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Online Structural Integrity Monitoring of Rails and Sleepers using Acoustic Emission
NSIRC student in the lab with equipment - landscape header image

Online Structural Integrity Monitoring of Rails and Sleepers using Acoustic Emission

Shengrun-Shi-square.png
Name:
Shengrun Shi
University:
University of Birmingham
Research Title:
Online Structural Integrity Monitoring of Rails and Sleepers using Acoustic Emission
Abstract:

Rails and railway cast manganese crossings may develop structural defects while in-service due to the stresses and environmental conditions they are subjected to. Acoustic emission (AE) is a dynamic non-destructive testing technique which is extensively used for structural integrity evaluation. AE has the potential to be employed as a tool to monitor the integrity of railway structures online, thus minimizing delays and maintenance cost on the railway network. In this project, AE signals captured during three-point fatigue crack growth tests performed on different rail and cast manganese samples have been analysed in order to evaluate the applicability of the technique for application in the field. The analysis of the raw data has been based on the application of different AE signal related parameters and signal processing algorithms such as Fast Fourier Transform (FFT) and Spectral Kurtosis (SK). The aim of the analysis is apart from identifying the crack growth events to quantify the severity of damage in the specimens at least in a semi-quantitative way. Field tests have also been carried out to evaluate the effect of rolling stock noise on the AE measurements. One of the key objectives of the project is to evaluate appropriate filtering algorithms in order to minimise the influence of unwanted noise on the AE signals and increase the accuracy of the results acquired.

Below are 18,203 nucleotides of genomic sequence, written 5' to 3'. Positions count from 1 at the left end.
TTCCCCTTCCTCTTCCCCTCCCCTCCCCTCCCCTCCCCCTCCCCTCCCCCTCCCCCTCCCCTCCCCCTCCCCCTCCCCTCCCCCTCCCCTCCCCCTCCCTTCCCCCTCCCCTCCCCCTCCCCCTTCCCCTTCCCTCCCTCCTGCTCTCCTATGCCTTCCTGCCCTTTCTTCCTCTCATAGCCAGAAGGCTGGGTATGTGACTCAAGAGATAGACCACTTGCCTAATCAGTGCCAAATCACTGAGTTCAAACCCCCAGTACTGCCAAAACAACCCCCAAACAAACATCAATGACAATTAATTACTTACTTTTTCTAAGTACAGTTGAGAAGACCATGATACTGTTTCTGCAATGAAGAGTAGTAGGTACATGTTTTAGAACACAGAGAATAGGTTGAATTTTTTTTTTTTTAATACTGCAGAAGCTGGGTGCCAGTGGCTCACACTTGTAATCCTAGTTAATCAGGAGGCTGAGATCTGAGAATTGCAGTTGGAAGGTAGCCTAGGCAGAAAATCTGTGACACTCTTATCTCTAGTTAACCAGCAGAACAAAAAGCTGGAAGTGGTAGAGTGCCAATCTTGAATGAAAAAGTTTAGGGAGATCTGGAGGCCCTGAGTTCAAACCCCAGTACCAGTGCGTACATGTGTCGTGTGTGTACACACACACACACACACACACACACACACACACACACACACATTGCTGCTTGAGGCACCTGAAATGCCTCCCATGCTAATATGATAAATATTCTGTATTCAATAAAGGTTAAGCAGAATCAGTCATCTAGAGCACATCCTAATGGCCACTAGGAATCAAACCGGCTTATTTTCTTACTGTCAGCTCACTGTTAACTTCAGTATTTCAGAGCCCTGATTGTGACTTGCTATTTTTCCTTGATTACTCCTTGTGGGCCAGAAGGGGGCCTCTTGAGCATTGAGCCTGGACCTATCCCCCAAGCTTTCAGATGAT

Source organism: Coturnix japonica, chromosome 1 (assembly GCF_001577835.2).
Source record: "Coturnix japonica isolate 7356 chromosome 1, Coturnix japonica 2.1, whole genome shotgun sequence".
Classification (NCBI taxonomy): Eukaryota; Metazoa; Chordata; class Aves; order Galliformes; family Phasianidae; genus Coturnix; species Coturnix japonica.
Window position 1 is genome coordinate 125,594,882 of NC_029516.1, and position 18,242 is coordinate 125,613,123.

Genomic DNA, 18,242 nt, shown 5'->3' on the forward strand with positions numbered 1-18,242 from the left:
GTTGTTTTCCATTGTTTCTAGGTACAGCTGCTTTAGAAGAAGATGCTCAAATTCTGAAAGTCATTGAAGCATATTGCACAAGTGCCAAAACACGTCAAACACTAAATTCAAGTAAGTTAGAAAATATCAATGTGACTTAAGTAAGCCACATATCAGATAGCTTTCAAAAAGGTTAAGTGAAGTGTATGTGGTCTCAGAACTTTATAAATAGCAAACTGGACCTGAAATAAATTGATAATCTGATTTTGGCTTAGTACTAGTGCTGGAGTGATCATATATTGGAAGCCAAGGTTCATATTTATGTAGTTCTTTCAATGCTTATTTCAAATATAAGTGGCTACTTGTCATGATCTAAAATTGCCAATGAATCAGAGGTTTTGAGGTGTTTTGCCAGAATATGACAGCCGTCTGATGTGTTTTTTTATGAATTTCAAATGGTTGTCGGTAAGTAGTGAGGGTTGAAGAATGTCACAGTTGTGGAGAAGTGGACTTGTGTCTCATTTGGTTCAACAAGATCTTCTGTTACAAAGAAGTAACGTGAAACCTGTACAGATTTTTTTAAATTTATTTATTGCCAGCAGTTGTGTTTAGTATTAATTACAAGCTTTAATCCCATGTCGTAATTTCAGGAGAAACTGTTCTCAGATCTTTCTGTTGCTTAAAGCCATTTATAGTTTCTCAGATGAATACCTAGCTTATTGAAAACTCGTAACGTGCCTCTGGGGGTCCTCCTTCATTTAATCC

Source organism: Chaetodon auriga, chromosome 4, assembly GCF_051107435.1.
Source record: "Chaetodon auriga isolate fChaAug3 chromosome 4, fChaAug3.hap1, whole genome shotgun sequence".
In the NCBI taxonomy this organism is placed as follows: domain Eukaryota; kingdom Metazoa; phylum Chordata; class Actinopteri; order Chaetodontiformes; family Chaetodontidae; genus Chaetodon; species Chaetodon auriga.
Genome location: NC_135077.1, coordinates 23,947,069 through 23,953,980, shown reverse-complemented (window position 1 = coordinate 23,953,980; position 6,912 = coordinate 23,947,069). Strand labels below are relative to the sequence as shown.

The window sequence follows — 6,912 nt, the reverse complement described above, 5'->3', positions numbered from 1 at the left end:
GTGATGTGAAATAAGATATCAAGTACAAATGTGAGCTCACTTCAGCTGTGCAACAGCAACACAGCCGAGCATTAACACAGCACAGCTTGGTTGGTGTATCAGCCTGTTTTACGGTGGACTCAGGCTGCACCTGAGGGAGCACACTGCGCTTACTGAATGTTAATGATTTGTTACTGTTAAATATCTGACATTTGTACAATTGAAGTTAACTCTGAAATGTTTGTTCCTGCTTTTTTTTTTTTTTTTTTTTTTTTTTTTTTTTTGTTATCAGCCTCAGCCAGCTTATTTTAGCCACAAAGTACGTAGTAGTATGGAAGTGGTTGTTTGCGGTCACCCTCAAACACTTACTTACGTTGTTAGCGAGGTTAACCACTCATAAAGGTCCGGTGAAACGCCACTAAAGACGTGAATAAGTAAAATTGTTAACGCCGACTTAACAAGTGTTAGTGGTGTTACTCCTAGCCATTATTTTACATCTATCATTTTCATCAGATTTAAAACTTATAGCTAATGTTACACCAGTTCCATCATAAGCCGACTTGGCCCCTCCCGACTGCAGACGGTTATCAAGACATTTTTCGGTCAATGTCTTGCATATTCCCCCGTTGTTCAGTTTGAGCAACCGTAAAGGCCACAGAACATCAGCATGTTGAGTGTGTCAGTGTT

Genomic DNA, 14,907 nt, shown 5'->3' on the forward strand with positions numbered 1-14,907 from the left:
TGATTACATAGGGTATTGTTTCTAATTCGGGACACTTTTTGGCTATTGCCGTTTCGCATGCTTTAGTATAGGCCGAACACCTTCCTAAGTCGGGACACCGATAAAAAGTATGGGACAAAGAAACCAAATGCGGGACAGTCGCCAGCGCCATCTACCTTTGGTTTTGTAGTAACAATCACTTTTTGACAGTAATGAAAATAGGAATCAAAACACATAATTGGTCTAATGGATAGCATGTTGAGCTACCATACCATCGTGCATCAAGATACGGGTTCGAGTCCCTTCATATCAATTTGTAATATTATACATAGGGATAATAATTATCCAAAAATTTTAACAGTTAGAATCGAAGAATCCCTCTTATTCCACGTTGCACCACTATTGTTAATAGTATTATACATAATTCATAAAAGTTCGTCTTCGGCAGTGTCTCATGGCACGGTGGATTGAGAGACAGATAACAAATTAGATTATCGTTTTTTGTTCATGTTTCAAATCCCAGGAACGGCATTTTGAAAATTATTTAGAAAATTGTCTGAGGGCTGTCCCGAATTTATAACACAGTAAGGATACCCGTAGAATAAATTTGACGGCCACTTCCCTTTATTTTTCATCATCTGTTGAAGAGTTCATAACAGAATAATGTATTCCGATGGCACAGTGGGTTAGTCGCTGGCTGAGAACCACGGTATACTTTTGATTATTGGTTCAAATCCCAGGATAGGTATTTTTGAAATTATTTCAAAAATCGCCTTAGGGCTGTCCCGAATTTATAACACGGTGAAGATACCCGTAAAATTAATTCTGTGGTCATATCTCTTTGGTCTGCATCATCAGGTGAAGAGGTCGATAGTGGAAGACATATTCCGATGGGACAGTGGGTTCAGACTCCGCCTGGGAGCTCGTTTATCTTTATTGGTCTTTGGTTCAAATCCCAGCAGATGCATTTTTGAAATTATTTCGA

Publications:

 

 

  • Shi, S., Han, Z., Liu, Z., Vallely, P., Soua, S., Kaewunruen, S and Papaelias, M. (2017) 'Quantitative monitoring of brittle fatigue crack growth in railway steel using acoustic emission', Journal of Rail and Rapid Transit. Available at https://doi.org/10.1177/0954409717711292